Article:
Last summer, when ICU opened a plant in Mission Viejo to begin manufacturing specialized intravenous needles and blood-collection systems designed to protect health-care workers against infectious diseases, the company decided to add 10 workers to its payroll.

It had to go through agencies that supplied temporary employees just to get enough assembly workers to try out. “Even then it took us 2 weeks,” Varner said. “People just wouldn’t show up.”

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It is a dramatic change from just a few years ago, when automated production equipment salesmen often couldn’t get through to a potential client’s engineering department.

“Half the time, I’d get turned down by the receptionist,” said Roger Kuntz, a vice president and marketing specialist at Kuntz Mfg.

“They’d hear ‘automation’ and immediately think we were out to replace all the people that worked there. They’d tell us that no one was in or that the company didn’t believe in automation and never put us through to the production engineer.”

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But those days are disappearing.

Kuntz says business at his company, which designs and manufactures one-of-a-kind specialty production machines, is at its highest level ever and promises to continue growing--despite the company’s low profile. The first advertising done by the 14-year-old firm was in a regional trade magazine less than a year ago. “It’s all been done with word-of-mouth so far,” Kuntz said.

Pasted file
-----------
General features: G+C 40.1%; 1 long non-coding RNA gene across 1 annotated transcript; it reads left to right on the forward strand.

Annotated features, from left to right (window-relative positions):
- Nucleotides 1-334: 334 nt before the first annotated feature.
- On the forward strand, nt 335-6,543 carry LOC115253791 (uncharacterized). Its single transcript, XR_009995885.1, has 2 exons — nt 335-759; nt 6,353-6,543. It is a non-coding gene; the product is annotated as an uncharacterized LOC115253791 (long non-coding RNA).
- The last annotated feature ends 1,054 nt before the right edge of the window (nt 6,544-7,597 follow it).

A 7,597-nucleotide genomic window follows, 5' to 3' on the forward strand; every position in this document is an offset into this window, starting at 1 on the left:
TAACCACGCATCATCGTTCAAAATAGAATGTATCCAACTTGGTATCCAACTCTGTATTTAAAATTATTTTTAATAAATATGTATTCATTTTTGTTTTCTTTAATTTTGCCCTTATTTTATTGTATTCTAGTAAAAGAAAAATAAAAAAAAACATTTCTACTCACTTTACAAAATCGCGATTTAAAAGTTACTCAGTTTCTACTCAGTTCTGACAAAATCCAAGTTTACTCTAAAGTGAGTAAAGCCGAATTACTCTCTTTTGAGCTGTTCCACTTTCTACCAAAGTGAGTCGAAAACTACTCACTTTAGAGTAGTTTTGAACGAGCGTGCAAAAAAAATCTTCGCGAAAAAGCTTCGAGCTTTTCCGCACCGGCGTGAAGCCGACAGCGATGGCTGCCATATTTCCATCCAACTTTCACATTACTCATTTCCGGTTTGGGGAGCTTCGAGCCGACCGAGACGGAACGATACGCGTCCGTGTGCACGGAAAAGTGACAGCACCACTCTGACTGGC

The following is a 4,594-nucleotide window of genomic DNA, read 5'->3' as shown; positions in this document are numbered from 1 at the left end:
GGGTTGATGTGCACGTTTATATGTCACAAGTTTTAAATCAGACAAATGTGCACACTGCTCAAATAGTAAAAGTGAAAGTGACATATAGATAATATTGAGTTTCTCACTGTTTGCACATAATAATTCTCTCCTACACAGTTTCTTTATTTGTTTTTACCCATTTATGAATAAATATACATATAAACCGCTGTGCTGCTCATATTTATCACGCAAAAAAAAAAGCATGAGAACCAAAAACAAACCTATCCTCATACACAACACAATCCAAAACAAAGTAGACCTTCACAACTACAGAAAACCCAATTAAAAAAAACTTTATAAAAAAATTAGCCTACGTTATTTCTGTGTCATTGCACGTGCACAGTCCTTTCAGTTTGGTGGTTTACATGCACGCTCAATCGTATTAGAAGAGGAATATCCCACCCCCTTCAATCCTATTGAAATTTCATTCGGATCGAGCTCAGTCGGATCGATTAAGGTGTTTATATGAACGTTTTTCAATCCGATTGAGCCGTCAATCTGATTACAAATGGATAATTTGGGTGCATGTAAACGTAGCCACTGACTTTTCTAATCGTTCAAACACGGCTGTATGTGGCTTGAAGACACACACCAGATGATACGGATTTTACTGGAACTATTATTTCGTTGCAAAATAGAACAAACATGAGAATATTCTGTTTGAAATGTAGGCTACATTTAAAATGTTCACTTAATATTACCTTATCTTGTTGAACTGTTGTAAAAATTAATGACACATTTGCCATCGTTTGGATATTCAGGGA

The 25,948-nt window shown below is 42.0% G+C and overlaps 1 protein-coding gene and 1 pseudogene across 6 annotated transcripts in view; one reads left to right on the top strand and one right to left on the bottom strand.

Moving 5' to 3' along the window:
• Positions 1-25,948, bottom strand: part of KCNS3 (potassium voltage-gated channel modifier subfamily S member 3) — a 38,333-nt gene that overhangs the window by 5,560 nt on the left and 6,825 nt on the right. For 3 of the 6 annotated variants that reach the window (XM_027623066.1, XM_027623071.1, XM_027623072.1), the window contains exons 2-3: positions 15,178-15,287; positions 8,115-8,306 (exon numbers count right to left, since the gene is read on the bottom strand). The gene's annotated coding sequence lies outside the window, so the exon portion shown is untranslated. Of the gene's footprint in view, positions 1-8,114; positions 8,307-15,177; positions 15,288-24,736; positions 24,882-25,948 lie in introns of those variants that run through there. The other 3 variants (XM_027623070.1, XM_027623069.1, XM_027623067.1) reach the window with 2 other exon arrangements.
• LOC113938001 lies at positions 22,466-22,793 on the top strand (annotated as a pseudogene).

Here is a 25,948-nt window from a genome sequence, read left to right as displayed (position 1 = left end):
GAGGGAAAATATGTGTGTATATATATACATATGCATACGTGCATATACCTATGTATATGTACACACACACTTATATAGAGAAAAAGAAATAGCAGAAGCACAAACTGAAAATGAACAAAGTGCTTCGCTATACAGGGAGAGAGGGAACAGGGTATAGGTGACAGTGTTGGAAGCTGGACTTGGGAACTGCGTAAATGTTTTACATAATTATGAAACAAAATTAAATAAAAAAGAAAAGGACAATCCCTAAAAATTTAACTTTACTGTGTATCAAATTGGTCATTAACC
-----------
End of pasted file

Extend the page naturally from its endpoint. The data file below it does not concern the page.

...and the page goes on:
The company has 15 employees--including all four members of the Kuntz family--and has grown to become one of the largest of a small cadre of West Coast automation machine builders.

A nearby competitor, 16-year-old Charles Wyle Engineering in Torrance, does about the same volume of business--about $5 million a year--over a wider swath of the country.

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Founder Charles Wyle agrees with Kuntz that business has never been better. “Since last October,” he said, “the number of requests for quotations is up about 200%. . . . We are being inundated.”

Wyle said industry in the United States has been beaten by foreign producers “because of the emphasis on immediate results rather than in investing for the future. . . . But we are seeing some of our larger clients realizing this and bringing back work from abroad to do it here automatically, not only to save on labor but to produce uniform, high-quality products.”

And small companies that previously did not consider automation because of the high capital outlay--the average cost of machines produced by Kuntz or Wyle is $500,000--also are turning to automation, Wyle said, to become competitive.